By R. H. Titherington
|Mrs. Clarence Mackay|
An interesting chapter of the modern history of New York society is that which records the development of a district of fine country estates on Long Island, a few miles beyond the eastern boundary of the metropolis. Here, on the great sandy plain that forms the center of the island, and among the wooded hills that fringe its northern shore, a colony —or, rather, several more or less distinct colonies—of rich New Yorkers have made their summer homes. Indeed, the social life of the region may be said to last all the year round. Its calendar of amusements includes Christmas festivities, spring and autumn riding with the Meadowbrook hounds, and the great automobile road race in October, as well as the summer round of polo, tennis, and golf tournaments ashore and yachting on the Sound.
A very few years ago the Meadowbrook Club was the social headquarters of these Long Island colonists. To-day the drift is further afield. The wide Hempstead plain, with its delectable possibilities of subdivision into choice suburban building lots, is being invaded by the trolley-car and the real estate speculator. Fashion is being driven northward and eastward, into the hills that overlook the Sound, where it is excluding all vulgar intruders by entrenching itself in the ownership of great tracts of land. Here, within a few miles' radius, are a series of estates of ducal proportions—great parks surrounding Colonial mansions or French châteaux, elaborately equipped farms for blooded stock, and ample game preserves. They recall the mansions of the Lord of Burleigh and his neighbors "ancient homes of lord and lady, built for pleasure and for state." On the list of land-owners are the names of Vanderbilt, Gould, Morgan, Whitney, and many others almost equally synonymous with millions. The whole region seems likely to grow into a suburban playground for the wealthiest class of New Yorkers—a district of "parks and ordered gardens great" that might be compared to the so-called Dukeries in England.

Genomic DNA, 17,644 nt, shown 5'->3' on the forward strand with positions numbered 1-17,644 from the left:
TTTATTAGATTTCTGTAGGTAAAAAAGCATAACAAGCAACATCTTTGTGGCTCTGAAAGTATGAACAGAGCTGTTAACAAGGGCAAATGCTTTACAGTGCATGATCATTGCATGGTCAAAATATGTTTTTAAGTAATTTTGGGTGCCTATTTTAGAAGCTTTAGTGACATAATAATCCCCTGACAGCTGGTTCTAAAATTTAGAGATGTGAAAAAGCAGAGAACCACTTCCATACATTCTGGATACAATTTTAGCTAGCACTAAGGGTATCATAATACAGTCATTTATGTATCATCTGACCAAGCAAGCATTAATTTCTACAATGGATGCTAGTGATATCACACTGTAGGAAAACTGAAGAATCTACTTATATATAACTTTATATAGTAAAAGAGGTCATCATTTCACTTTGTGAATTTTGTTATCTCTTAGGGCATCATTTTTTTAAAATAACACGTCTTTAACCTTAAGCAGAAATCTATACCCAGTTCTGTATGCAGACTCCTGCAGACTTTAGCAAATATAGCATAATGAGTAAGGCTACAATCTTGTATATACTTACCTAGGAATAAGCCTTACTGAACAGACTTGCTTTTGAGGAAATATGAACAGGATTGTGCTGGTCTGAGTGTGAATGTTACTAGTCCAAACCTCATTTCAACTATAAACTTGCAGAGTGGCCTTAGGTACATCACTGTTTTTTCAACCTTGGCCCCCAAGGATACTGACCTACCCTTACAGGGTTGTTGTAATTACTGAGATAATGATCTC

One of the finest of all these fine places is that of the Clarence Mackay’s at Harbor Hill. High on the wooded slope above the little old village of Roslyn—the highest elevation on Long Island—is their country house, typically French in architecture, imposing in its dimensions and ornamentation, spick and span in its modernity. It looks down the long reach of Hempstead Bay, and is a conspicuous object in the landward view from that picturesque inlet of the Sound.